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Pass Happy? LSU Will Still Lean On Its Power Run Game Against TCU

lsu-running-gameMuch of the talk in Baton Rouge this offseason has centered on quarterback Zach Mettenberger, new offensive coordinator Cam Cameron, and a new commitment to the passing game.  That’s all well and good, but Les Miles is still the head coach, not Mike Leach.

When LSU faces TCU’s 4-2-5 defensive scheme on Saturday, expect the Tigers to try to crank up their traditional power run game early and often.  “Coach Miles emphasized in the meeting we’ve got to be able to run and pass the football,” tailback Alfred Blue told The Baton Rouge Advocate.  “In the past we’ve been pretty good at running the football here, and he’s trying to get that passing game going more.”

“We’ve just got to keep running physical and get those tough yards if they stack the box,” Blue continued.  “It’s those three or four yards, and eventually they’ll back off once we start throwing the football.  Once they do that, who knows?”

“There’s a lot of outside zone and outside toss plays that we can do to get out on that edge.  If they want us to stack that middle and allow us to get that edge, so be it.  I’d rather the edge anyway.”

Coaches rarely change their DNA.  And Miles is a man wired to run first, pass second.  Below are LSU’s run-versus-pass numbers for the last five seasons:


2012 — 527 rushes, 356 passes

2011 — 591 rushes, 279 passes

2010 — 538 rushes, 301 passes

2009 — 435 rushes, 336 passes

2008 — 495 rushes, 391 passes


Cameron and Mettenberger may toss the ball around the yard a bit more this season, but as running back Kenny Hilliard said this week: “That’s what we do here.  We pound the ball.”

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Another Coach Calls Bama’s Saban “The Devil”

nick-saban-the-devilsFirst, what’s said at a booster club probably shouldn’t make national news.  But in a world with social media, cell phone cameras, and booster events attended by media members, what’s said at those luncheons and dinners does make national news.

For that reason, Florida offensive line coach Tim Davis probably shouldn’t have said this in front of a Gator fan club yesterday:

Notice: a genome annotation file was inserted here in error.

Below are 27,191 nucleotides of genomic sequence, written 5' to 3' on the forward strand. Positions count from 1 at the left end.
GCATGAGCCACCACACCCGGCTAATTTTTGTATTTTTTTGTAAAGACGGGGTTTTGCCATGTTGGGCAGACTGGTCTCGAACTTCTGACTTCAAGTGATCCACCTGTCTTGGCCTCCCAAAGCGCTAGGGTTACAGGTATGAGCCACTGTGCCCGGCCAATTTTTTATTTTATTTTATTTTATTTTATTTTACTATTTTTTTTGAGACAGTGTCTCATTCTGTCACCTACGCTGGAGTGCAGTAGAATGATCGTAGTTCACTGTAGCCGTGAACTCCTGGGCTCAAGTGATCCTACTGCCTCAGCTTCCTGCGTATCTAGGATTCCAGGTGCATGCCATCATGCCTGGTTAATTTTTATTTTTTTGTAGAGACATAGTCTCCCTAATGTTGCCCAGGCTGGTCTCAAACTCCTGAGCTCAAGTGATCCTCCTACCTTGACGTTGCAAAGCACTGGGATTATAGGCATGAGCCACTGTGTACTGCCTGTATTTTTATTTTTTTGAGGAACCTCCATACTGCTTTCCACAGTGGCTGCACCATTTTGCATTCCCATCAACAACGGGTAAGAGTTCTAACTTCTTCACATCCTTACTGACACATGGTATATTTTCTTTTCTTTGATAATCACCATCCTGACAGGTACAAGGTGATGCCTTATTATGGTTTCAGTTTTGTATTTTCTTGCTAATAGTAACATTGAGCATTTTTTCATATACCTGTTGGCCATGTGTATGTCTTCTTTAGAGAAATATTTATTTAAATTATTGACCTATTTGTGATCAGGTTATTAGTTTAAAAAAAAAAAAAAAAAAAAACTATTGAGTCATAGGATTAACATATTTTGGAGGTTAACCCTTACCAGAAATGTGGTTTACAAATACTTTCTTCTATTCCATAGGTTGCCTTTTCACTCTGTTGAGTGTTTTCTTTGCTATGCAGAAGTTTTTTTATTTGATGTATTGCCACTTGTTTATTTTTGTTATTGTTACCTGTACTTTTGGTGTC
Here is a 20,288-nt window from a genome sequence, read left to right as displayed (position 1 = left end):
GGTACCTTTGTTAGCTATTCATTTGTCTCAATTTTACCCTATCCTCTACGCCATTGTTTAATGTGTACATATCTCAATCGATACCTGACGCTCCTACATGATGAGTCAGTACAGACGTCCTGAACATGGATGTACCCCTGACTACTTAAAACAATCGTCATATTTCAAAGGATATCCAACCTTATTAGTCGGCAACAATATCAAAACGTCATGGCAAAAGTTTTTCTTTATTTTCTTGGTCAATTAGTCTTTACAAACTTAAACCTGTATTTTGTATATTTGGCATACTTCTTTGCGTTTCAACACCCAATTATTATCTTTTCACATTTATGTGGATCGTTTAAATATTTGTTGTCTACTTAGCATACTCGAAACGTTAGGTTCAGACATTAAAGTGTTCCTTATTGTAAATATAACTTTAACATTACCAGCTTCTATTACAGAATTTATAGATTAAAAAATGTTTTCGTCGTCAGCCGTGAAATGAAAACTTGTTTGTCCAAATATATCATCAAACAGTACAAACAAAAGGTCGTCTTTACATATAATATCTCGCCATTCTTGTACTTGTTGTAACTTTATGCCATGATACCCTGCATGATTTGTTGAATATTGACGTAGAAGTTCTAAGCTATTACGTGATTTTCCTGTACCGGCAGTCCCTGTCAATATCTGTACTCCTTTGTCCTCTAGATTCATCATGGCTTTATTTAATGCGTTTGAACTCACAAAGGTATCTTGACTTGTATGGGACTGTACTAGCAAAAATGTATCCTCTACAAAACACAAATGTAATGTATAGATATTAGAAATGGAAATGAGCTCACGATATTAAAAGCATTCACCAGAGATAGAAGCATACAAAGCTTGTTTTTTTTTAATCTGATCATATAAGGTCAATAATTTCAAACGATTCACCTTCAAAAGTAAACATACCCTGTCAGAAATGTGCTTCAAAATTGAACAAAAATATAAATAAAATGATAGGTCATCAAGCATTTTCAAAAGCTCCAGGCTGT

“I’ve always wanted to work with Will (Muschamp).  Will’s got a plan.  Will coached under the devil himself for seven years.  I only did three.  He did seven.  And his DNA is not any different than Nick…

Will’s like the other guy, only he’s got a personality.  He’ll smile at you.  He’ll talk to you.  You understand?  that’s what he’s all about.  That’s Will.  I’m proud to work for him.”


Right.  And here comes Prince Charming now:


Will Muschamp is angry


Davis is the second SEC coach to make a Luciferian reference to Saban this offseason.  Vanderbilt’s James Franklin called Alabama’s coach “Nicky Satan” at a high school awards banquet in Georgia back in January.  He later called the Tide’s coach to apologize.

At least Davis made his comment in front of Florida fans.

Of course, the fact that Davis actually worked with Saban in the NFL and for a year at Alabama makes his comment seem a bit more serious than Franklin’s poorly-timed joke.

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ESPN Plays Up Saban Rumors, Others Play Them Right Back Down

On Monday, we said that Alabama’s big distraction for the month leading up to the BCS Championship Game would be Nick Saban’s rumored return to the National Football League.  A report in The Boston Globe this past weekend claimed that Saban — at some point — had told league sources that if he were to return to the pro ranks, he would do so with old Cleveland Browns co-worker Michael Lombardi as his GM.  Well, the Cleveland Browns might just hire Lombardi in the coming weeks.

Ah, ha!

Yesterday, the endless run of game show-like daily programming on ESPN ran the Saban story over and over.  Each of the network’s “I’ll take this point, you take that point and we’ll pretend to have a heated discussion” shows brought up The Globe’s story for discussion/argument.  After running all day on ESPN, the Saban story became America’s hottest game of connect-the-dots.